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VIDEO: WHAT IS PROBABLE CAUSE?

The Fourth Amendment of the U.S. Constitution forbids the police from conducting searches and seizures without a warrant or probable cause. In a lot of cases, they get around this by asking you for permission to conduct a search. This puts you, the driver, in a tricky situation, largely because "consensual encounters" with an armed stranger who can arrest you very seldom feel consensual.

 

Nevertheless, if you're driving a few miles above the speed limit, have a brake light out, or your tag is expired, and a police officer responds by pulling you over and asking to search your car, you have the right to say no, because those things by themselves are not suggestive of a crime.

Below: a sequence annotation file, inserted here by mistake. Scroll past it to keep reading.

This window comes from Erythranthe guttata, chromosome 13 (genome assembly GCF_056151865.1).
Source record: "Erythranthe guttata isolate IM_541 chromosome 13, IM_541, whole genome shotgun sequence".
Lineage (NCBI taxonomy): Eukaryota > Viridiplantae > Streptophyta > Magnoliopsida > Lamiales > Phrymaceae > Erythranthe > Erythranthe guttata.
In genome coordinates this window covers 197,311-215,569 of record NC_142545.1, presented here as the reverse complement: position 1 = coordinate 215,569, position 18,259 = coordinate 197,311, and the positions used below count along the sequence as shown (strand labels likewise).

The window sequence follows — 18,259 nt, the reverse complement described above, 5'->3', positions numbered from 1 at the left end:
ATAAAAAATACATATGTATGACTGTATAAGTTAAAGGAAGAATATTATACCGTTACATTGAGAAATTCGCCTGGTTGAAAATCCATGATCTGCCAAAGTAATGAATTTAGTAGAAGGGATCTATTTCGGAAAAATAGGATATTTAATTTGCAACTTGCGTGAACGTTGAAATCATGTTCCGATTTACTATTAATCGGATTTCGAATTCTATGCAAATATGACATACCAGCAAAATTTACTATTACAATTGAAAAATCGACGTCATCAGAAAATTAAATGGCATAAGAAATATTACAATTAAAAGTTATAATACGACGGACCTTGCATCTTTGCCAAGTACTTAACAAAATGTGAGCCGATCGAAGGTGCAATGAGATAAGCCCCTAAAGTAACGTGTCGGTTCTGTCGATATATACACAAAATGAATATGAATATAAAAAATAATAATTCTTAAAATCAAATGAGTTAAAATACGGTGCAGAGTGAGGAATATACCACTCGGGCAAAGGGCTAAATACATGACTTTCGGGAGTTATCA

The police can of course end up having probable cause if say, your car reeks of marijuana, but if they don't, consenting to a search is setting yourself up for trouble. Maybe your teenager left a joint under the seat, or maybe one magically appeared there as the officer was looking through your car. In either case, say goodbye to your car and hello to a jail cell. And if there's absolutely nothing incriminating in your vehicle, you've still had your privacy violated, your time wasted, and your nerves frayed. Don't volunteer for that.

 

But if a cop really wants to search your car without probable cause, a warrant, or your permission, there is a way for them to do that. The U.S. Supreme Court ruled in Illinois v. Caballes that walking a drug-sniffing dog around a car is not an unreasonable search so long as the process is not "unreasonably" long.